However, the lack of treatment for AIDS, its long incubation period of seven years (perhaps much longer), the large number of asymptomatic carriers, the high possibility of false-positive tests, and other factors create unique medical problems for reporting and tracing AIDS contacts. Mandatory contact tracing has been vetoed by the Centers for Disease Control for these medical reasons. Therefore, the prevention of future spread depends on the cooperation of risk groups whose fear of persecution will make such cooperation more difficult.

The choices to desert and persecute have similar consequences. The plague is likely to spread. Those who are at risk of plague may become disenfranchised. The persecuted groups, who could offer critical help and assistance during the plague, may be forced to flee or even to resist plague-control measures that unfairly single them out.


Throughout history, there were notable and noble exceptions to desertion and persecution: Pope Clement VI extended his personal protection to the Jews at Avignon; the Emperor Charles IV did the same in Bohemia; King Casimir the Great, in a story that resonates with that of the Book of Esther, heard the pleas of a Jewish woman and granted sanctuary to Jews in Poland.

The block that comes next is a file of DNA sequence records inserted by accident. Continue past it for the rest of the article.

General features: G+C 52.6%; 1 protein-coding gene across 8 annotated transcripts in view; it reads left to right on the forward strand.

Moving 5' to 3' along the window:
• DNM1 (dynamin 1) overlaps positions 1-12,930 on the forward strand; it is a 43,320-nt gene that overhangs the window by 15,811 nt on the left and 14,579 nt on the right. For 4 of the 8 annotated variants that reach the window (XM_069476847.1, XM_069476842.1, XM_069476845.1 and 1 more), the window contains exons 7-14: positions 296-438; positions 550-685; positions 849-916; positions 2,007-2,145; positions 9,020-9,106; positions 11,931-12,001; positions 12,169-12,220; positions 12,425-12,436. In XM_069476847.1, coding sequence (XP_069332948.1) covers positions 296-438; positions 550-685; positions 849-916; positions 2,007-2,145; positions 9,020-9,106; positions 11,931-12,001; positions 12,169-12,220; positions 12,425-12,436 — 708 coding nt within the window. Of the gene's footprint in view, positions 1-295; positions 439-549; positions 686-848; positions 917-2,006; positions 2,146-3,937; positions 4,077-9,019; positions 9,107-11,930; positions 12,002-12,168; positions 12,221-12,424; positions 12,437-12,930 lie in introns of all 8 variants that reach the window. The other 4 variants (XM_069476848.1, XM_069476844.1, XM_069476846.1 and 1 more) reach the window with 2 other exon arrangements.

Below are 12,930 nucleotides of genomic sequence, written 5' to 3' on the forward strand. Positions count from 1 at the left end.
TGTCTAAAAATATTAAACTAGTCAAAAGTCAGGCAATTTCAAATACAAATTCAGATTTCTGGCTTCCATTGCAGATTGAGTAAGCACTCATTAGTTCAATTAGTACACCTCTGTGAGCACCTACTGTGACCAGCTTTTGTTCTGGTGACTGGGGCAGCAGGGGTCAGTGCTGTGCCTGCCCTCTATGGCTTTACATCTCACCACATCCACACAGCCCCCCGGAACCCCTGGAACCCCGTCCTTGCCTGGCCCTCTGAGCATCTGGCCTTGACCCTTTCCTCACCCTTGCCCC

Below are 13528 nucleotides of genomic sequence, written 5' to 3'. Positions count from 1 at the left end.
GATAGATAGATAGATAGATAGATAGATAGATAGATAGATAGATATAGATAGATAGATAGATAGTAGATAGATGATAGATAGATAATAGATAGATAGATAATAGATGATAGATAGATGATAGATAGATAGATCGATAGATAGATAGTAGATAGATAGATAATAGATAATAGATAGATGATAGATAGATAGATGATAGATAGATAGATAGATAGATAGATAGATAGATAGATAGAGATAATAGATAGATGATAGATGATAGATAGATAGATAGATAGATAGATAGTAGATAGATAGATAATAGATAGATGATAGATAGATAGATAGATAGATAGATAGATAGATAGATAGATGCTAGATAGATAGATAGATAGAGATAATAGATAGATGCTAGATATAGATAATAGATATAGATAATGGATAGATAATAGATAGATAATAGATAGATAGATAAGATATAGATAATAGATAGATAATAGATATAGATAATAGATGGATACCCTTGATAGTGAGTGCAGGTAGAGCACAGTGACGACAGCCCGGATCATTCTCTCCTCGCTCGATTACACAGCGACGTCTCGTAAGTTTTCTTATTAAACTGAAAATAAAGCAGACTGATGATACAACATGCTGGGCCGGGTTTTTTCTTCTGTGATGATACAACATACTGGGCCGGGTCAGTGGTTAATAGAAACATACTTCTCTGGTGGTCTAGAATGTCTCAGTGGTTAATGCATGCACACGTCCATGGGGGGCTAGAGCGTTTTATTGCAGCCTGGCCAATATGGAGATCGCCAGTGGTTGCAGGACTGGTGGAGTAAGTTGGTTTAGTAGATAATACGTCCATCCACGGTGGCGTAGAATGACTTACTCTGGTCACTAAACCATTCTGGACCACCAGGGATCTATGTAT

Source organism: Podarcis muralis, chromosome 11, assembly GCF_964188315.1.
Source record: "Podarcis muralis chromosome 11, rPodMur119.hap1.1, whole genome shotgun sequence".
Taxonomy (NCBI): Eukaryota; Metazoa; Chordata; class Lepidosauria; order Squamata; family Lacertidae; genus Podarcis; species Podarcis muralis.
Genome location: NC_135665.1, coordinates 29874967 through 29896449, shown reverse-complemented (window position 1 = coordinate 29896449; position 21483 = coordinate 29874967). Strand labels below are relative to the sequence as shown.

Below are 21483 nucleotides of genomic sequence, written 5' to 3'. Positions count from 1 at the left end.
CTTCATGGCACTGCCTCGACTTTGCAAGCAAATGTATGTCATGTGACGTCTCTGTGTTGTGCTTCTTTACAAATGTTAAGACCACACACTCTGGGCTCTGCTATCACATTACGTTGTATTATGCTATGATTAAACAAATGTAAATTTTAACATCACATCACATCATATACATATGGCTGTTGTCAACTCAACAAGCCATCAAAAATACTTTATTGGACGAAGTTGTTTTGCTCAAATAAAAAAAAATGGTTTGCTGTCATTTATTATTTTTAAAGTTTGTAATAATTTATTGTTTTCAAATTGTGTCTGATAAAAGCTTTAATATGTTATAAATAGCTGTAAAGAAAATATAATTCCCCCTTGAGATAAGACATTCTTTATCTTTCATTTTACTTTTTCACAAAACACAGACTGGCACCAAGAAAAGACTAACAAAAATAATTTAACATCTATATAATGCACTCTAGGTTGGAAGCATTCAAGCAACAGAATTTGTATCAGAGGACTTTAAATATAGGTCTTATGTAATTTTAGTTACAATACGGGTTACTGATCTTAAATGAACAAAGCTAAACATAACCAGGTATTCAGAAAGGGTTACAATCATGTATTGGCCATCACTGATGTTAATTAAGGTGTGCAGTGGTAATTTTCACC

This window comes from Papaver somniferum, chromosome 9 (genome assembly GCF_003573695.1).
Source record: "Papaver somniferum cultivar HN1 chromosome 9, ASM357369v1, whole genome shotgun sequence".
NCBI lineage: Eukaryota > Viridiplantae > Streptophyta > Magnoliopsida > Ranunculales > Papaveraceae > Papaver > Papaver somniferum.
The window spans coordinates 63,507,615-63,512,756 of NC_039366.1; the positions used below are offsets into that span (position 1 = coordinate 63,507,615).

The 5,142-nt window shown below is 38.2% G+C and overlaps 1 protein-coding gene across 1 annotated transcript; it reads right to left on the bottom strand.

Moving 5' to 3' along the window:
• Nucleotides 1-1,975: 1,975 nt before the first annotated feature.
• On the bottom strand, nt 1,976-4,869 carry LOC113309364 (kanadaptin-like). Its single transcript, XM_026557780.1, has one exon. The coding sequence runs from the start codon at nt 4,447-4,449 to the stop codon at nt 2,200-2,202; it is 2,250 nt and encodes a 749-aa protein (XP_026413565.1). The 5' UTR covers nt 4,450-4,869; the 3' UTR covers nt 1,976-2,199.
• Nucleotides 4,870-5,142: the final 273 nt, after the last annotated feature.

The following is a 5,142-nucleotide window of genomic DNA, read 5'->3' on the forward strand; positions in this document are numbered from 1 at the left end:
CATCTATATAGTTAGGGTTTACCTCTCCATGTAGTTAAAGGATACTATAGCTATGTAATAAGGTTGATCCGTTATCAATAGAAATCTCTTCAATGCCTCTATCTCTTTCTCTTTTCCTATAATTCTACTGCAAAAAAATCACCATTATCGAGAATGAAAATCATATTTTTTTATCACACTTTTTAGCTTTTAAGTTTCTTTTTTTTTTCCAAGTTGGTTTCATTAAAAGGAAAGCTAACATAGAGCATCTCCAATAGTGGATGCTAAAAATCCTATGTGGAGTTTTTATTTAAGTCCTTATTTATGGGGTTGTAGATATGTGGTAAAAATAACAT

Some professionals went about their duties rather than deserting or persecuting the victims. William Boghurst, an apothecary, remained to care for patients during a severe plague in England. He deplored the desertion of those who could help attend the plague victims, and wrote that every man who is a professional must take the benefits and responsibilities together. Ministers must preach, captains must fight, physicians must attend to the sick.

In the eighteenth century, some Christians also chose duty and responsibility. During one of the first major plagues in the New World—a 1793 epidemic of yellow fever in Philadelphia—most of the citizens and physicians fled the city. Benjamin Rush, a Christian, remained, giving as his reason the duty to care for his patients even at the jeopardy of his own life.